This is not a new phenomenon by any means. My favorite example is still the case of a mental illness called 'Drapetomania' which some of you may have heard me talk about from time to time in various contexts, because it always seems to be a good illustration of the point. If you have a medical dictionary and you look up 'Drapetomania'--it's still there--you will find it defined as 'the insane desire to wander away from home.' Drapetes is, in fact, the ancient Greek word for 'runaway'. But the illness was discovered, or rather invented, in 1850 under circumstances which begin to make sense once you understand the paradigm of psychology as a political weapon, by a group of Southern physicians who were appointed by the Louisiana State Medical Society to look into the diseases and physical peculiarities of the Negro Race. And they discovered what was already very well known to people, namely, that there were certain slaves who had a tendency to run away (laughter). Now the fact was well known to everybody, but it was thought by some people that the runaway behavior of those slaves was a kind of political statement, a statement about their view of the conditions of their lives in slavery. 'Not at all!' was the view of these physicians. Working from the hypothesis that blacks were, after all, essentially inferior to whites, were the white man's burden and had to be kept in slavery 'for their own good', it was just a short step to making the assertion that obviously the slave that runs away is violating his or her essential human nature and hence is 'crazy'.

Now, whatever else one may think about it, that argument, to the extent that it proved persuasive, was an extremely powerful political weapon because it  enabled people to view the behavior not as a symptom of something profoundly wrong in the social system but merely as a symptom of mental derangement in certain individuals. When the authority of science and medicine can be brought to bear in that way, what in effect is being done is that the symbolic potency of one of the strongest method of inducing belief in this society is being brought to bear to invalidate behavior which the society would prefer to remain seriously unexamined...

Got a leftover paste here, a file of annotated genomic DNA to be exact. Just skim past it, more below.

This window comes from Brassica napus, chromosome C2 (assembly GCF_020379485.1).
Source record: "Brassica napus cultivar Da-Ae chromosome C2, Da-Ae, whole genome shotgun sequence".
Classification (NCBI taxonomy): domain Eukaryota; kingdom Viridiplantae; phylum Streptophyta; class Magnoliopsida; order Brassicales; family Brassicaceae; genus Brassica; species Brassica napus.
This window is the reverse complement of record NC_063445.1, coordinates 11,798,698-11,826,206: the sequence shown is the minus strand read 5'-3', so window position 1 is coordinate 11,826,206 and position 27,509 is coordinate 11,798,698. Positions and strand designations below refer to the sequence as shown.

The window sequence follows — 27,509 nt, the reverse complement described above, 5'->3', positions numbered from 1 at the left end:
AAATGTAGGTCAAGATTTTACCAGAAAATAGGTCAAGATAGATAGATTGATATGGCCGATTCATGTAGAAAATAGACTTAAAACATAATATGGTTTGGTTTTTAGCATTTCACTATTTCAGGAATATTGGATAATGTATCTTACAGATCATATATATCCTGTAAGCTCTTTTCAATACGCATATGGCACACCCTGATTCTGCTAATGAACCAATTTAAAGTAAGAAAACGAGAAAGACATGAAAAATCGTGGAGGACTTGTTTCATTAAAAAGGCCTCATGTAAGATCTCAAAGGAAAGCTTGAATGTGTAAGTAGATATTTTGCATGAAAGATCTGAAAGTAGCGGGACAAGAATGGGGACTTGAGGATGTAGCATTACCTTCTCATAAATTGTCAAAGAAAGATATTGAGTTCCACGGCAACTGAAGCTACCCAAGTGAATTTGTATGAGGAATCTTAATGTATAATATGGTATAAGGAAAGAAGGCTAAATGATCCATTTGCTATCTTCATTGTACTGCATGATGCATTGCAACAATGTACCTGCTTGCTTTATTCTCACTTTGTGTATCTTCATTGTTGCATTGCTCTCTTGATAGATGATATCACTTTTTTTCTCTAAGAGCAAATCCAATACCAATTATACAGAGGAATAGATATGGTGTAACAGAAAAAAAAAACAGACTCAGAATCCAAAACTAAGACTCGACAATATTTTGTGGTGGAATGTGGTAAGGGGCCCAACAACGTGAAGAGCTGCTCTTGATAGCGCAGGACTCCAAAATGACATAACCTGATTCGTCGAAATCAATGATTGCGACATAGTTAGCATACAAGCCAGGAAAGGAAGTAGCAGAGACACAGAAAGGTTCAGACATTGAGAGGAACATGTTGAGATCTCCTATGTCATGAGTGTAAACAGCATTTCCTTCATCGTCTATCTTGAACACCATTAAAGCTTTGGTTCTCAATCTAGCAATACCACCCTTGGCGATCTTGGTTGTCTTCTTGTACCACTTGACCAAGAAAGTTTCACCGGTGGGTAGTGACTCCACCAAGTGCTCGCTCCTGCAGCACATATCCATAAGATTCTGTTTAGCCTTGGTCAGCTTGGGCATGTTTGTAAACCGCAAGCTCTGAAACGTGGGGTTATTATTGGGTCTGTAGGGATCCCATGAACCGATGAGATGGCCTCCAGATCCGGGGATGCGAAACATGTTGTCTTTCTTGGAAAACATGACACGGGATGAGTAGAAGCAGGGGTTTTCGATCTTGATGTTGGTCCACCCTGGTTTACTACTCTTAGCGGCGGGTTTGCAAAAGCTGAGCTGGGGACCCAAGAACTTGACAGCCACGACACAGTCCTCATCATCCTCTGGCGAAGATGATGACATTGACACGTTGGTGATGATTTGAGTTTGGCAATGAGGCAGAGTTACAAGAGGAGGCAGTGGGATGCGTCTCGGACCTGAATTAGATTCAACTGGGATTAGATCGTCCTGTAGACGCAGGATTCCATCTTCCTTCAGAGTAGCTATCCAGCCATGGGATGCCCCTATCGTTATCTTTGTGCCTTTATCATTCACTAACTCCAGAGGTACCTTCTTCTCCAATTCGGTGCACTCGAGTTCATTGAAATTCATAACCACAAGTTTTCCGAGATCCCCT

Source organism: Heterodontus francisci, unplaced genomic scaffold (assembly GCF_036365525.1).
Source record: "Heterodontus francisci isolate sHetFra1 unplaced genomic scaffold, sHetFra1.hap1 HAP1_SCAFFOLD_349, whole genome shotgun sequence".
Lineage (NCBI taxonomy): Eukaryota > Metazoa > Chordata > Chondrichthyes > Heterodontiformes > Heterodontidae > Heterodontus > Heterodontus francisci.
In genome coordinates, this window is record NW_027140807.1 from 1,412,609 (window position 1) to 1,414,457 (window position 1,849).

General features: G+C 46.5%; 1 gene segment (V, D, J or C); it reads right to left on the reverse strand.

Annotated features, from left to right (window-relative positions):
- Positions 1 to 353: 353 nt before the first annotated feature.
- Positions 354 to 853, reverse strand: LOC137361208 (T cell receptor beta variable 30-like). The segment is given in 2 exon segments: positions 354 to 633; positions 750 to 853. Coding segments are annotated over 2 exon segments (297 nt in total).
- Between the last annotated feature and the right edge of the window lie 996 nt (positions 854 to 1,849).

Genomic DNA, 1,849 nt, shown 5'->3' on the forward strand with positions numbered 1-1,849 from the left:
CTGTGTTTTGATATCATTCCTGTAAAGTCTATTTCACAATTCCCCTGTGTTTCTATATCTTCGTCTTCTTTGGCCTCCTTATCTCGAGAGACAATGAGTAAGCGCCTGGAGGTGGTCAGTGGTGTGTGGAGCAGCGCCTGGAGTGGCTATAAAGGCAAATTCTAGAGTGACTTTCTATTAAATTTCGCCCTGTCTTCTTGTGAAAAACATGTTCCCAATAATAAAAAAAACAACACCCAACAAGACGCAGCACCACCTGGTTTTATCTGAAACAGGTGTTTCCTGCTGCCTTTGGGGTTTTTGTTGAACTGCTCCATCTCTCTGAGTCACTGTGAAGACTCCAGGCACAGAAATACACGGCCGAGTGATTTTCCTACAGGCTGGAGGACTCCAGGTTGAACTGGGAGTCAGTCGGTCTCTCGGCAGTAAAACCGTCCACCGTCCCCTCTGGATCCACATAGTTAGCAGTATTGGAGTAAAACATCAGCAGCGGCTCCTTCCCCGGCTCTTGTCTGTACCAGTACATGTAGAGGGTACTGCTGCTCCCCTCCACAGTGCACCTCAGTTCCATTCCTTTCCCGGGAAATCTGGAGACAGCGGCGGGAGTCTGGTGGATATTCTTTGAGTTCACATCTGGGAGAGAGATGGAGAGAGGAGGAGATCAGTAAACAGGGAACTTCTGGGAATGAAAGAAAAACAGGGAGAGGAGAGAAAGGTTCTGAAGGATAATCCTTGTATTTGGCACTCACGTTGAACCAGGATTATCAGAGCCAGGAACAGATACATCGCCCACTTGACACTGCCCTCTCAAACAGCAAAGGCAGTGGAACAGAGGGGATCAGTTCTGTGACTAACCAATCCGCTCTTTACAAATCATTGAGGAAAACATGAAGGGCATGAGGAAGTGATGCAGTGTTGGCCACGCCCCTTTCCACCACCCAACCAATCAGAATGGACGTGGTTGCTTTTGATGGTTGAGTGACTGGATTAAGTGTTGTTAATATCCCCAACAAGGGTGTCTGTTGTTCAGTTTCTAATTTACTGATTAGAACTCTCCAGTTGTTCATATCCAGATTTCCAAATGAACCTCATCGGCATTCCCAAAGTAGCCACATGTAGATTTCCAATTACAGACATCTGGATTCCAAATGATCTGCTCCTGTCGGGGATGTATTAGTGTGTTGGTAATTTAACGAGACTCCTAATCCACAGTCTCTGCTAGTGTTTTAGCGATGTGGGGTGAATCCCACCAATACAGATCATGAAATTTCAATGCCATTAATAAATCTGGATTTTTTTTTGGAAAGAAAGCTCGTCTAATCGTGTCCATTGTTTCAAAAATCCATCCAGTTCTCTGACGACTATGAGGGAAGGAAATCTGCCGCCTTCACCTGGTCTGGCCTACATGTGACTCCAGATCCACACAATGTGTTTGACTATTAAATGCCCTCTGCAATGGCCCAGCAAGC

As far as the term "brainwashing" is concerned, you have to realize that the term is not, I mean there is no way of "washing" brains. "Brainwashing" is a phrase that is used to describe forms of behavioral change of which the people who are looking at them disapprove. And "deprogramming" is  a word which is used to describe behavioral change induced in a more or less coercive manner. To the extent that "brainwashing" implies more or less coercively induced behavioral change, I think it might be argued that what is commonly called "deprogramming" resembles it a bit more closely than does the behavior change manifested in the Hare Krishna people who have been talking here this evening...

Psychology thus transformed into a kind of psychotechnology becomes, as it has become in the case of the Hare Krishna devotees against whom it has been used, a social weapon.

 

 

 

 

 

When you label behavior as 'sick', you in effect invalidate it. That is to say, you deprive it of the legitimacy it requires to be respected for the integrity of it's meaning.

 

 

 

 

 

If it could have been shown that he was in some sense crazy, paranoid, a drug addict, a homosexual, or whatever else might have been used to discredit him as a person, this could have been used to invalidate the behavior which he held to be his own will.

 

 

 

 

 

They discovered what was already very well known to people, namely, that there were certain slaves who had a tendency to run away.

 

 

 

 

 

Working from the hypothesis that blacks were, after all, essentially inferior to whites, were the white man's burden and had to be kept in slavery 'for their own good', it was just a short step to making the assertion that obviously the slave that runs away is violating his or her essential human nature and hence is 'crazy'.

 

 

 

 

 

It  enabled people to view the behavior not as a symptom of something profoundly wrong in the social system but merely as a symptom of mental derangement in certain individuals.

 

 

 

 

 

To the extent that "brainwashing" implies more or less coercively induced behavioral change, I think it might be argued that what is commonly called "deprogramming" resembles it a bit more closely than does the behavior change manifested in the Hare Krishna people.